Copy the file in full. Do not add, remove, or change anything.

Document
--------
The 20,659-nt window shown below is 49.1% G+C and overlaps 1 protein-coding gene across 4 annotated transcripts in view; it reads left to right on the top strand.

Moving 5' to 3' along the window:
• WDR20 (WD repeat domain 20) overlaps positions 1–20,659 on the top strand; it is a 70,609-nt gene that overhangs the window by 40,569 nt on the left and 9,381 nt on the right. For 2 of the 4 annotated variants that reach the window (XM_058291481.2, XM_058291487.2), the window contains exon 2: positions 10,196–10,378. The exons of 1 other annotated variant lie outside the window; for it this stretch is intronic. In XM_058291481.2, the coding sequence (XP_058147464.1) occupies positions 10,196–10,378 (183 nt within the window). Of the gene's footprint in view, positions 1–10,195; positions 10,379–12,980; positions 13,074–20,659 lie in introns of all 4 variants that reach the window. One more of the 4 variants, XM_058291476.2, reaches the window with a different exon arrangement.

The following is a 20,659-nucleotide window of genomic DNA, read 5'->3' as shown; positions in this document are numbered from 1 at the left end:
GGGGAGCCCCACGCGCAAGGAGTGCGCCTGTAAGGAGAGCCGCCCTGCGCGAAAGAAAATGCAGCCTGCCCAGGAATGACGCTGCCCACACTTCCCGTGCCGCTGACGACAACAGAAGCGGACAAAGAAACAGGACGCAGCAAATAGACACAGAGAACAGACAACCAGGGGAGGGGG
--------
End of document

The 20,659-nt window shown below is 49.1% G+C and overlaps 1 protein-coding gene across 4 annotated transcripts in view; it reads left to right on the top strand.

Moving 5' to 3' along the window:
• WDR20 (WD repeat domain 20) overlaps positions 1–20,659 on the top strand; it is a 70,609-nt gene that overhangs the window by 40,569 nt on the left and 9,381 nt on the right. For 2 of the 4 annotated variants that reach the window (XM_058291481.2, XM_058291487.2), the window contains exon 2: positions 10,196–10,378. The exons of 1 other annotated variant lie outside the window; for it this stretch is intronic. In XM_058291481.2, the coding sequence (XP_058147464.1) occupies positions 10,196–10,378 (183 nt within the window). Of the gene's footprint in view, positions 1–10,195; positions 10,379–12,980; positions 13,074–20,659 lie in introns of all 4 variants that reach the window. One more of the 4 variants, XM_058291476.2, reaches the window with a different exon arrangement.

The following is a 20,659-nucleotide window of genomic DNA, read 5'->3' as shown; positions in this document are numbered from 1 at the left end:
GGGGAGCCCCACGCGCAAGGAGTGCGCCTGTAAGGAGAGCCGCCCTGCGCGAAAGAAAATGCAGCCTGCCCAGGAATGACGCTGCCCACACTTCCCGTGCCGCTGACGACAACAGAAGCGGACAAAGAAACAGGACGCAGCAAATAGACACAGAGAACAGACAACCAGGGGAGGGGG